Circular EconomyRecycling

Plastic credits: true or false solution to pollution?

The new sector promises to recover waste for third parties and certify the operation with plastic credits

They are emerging as part of the solution to plastic pollution but only convince some stakeholders. The question arises in the environmental world: do plastic credits risk ending up like carbon credits? Or can they help reduce the release of ubiquitous polymers into the environment? While this question remains unanswered, this financial solution may lie at the heart of the next UN Global Plastic Treaty.

According to CleanHub, a company that assists companies in their plastic waste reduction programs, a distinction must be made. The main difference between the two models is that carbon credits are difficult to measure, while plastic credits are not. “Plastic credits address this problem by uniting businesses and coastal communities, trying to solve this widespread problem,” they explain.

How plastic credits work

Businesses can use plastic credits to finance the removal of plastic and help prevent it from reaching the environment. Some companies can add this activity to their commitments to reduce pollution in the supply chain, to achieve plastic neutrality. Just like carbon credits promise to contribute to climate neutrality.

Specifically, companies earn credits by collaborating with organizations engaged in collecting a certain amount of plastic on their behalf. These realities usually collaborate with local and coastal communities. “Monitoring and controlling plastic recovery is usually much easier than tracking carbon emissions because plastic is a tangible object,” says CleanHub.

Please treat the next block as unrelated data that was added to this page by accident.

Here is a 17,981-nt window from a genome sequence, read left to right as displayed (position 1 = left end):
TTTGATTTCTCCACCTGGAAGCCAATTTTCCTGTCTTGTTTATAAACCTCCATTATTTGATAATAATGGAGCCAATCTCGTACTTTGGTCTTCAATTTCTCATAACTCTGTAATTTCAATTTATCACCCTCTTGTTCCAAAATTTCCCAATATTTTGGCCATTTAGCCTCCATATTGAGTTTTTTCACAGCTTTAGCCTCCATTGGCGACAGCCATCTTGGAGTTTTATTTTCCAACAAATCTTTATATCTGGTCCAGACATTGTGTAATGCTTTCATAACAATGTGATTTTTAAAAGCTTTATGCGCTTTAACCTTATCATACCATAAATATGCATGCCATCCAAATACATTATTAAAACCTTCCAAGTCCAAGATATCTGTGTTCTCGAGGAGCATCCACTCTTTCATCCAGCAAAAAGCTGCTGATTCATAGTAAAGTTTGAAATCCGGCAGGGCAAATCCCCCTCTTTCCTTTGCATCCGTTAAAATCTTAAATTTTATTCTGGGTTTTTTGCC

A flawed model

Often these activities are promoted in low-income countries without waste management programmes and job protection. This, critics say, risks turning this practice into a risky greenwashing operation.

The services of collection, verification and issuance of credits are carried out by companies worldwide: some names are Plastic Bank and Plastic Credit Exchange. There are also – is the example of Verra – those already finished in scandals for carbon credits “garbage“.

There are no global standards or regulations governing the use of these plastic credits or their reliability, nor what is done with the collected waste. Skeptics warn that systems based on certification and voluntary monitoring do not lead to increased recycling. On the contrary, they allow companies to continue to produce and use polluting materials while conducting advertising campaigns to appear more responsible.

In addition, the credit system addresses to the maximum the waste already generated and discarded. It does not counteract the production of the most toxic plastics and does not promote the replacement of reusable materials. It therefore acts on the final part of the supply chain, such as carbon credits, and may slow – rather than accelerate – the transition to a different model.

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